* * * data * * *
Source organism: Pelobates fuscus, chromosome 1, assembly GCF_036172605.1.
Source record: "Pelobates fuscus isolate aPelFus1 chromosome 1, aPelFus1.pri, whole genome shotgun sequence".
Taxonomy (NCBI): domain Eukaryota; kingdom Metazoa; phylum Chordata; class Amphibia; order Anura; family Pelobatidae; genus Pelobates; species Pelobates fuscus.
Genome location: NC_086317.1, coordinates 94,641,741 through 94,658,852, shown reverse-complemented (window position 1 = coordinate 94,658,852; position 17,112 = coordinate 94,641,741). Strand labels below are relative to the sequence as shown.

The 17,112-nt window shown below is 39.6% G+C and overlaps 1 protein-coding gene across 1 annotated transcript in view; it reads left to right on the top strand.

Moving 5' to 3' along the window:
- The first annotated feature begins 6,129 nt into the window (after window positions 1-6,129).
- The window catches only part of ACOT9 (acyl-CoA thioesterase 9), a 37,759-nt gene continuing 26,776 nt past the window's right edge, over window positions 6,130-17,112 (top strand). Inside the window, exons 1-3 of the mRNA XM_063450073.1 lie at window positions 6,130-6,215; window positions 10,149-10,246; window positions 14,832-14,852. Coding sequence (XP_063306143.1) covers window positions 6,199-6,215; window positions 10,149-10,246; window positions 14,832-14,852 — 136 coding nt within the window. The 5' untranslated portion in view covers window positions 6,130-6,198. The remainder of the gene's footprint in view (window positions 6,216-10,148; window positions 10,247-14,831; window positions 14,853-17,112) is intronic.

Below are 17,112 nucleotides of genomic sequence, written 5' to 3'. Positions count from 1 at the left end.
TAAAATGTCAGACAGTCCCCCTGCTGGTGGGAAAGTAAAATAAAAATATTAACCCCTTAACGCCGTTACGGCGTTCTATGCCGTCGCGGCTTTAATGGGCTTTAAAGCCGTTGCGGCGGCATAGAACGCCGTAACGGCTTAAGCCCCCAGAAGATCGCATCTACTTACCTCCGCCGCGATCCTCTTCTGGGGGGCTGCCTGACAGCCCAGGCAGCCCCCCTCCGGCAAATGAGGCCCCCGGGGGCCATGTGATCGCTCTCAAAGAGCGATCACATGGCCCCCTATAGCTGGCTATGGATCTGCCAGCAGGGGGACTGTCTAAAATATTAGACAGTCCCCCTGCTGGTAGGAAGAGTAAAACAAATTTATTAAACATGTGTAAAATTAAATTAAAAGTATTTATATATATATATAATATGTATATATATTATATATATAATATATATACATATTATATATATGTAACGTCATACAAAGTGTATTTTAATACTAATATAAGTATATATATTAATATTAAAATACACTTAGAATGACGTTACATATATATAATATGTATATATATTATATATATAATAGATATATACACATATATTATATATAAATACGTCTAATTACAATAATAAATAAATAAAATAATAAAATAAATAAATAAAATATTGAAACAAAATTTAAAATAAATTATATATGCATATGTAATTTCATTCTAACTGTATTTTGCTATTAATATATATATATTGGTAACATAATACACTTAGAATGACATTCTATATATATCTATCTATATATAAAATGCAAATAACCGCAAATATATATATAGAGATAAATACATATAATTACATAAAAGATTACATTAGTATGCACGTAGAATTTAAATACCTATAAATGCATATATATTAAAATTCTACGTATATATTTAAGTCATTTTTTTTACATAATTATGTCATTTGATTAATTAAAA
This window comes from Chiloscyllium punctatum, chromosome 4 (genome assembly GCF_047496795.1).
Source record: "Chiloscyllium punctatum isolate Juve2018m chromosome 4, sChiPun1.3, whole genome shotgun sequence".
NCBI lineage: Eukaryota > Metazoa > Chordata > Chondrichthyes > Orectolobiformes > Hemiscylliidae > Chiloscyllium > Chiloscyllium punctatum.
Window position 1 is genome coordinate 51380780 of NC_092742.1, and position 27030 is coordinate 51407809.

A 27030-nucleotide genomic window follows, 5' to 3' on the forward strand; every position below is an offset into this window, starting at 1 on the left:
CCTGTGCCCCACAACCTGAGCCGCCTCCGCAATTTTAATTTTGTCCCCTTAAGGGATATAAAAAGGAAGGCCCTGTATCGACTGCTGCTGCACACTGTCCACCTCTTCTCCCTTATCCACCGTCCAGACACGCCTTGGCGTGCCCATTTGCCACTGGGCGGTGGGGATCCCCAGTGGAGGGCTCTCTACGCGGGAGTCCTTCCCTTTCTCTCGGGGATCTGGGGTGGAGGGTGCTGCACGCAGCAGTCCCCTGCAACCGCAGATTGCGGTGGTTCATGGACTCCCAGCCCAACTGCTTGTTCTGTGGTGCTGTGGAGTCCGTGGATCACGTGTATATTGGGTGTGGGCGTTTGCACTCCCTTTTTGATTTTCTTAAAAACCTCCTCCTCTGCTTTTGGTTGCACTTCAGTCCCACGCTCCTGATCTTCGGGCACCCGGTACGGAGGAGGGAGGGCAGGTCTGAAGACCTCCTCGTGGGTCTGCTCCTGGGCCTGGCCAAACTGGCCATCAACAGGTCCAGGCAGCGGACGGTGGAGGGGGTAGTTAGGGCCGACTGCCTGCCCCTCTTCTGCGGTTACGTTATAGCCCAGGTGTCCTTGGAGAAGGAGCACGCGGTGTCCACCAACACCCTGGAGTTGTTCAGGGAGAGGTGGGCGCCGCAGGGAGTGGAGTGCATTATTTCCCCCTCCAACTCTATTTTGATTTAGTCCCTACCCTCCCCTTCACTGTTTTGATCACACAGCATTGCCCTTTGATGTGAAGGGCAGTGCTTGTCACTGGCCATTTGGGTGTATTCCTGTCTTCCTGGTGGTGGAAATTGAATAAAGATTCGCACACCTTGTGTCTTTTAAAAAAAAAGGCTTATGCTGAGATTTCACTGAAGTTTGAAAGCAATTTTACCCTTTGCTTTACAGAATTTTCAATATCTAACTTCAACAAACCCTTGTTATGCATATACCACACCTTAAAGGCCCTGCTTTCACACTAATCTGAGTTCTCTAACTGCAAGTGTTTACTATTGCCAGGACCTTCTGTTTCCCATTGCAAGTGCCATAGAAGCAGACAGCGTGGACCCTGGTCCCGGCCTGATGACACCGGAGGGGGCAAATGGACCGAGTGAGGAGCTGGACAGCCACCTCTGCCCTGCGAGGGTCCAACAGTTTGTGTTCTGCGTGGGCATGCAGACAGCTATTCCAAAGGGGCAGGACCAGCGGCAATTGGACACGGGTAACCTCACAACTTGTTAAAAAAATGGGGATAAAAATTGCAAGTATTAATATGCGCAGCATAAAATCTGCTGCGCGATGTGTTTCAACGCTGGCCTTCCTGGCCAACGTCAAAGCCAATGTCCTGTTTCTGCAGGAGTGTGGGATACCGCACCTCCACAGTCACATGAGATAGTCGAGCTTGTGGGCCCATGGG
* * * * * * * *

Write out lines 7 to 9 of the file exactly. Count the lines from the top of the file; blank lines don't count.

- The first annotated feature begins 6,129 nt into the window (after window positions 1-6,129).
- The window catches only part of ACOT9 (acyl-CoA thioesterase 9), a 37,759-nt gene continuing 26,776 nt past the window's right edge, over window positions 6,130-17,112 (top strand). Inside the window, exons 1-3 of the mRNA XM_063450073.1 lie at window positions 6,130-6,215; window positions 10,149-10,246; window positions 14,832-14,852. Coding sequence (XP_063306143.1) covers window positions 6,199-6,215; window positions 10,149-10,246; window positions 14,832-14,852 — 136 coding nt within the window. The 5' untranslated portion in view covers window positions 6,130-6,198. The remainder of the gene's footprint in view (window positions 6,216-10,148; window positions 10,247-14,831; window positions 14,853-17,112) is intronic.

Below are 17,112 nucleotides of genomic sequence, written 5' to 3'. Positions count from 1 at the left end.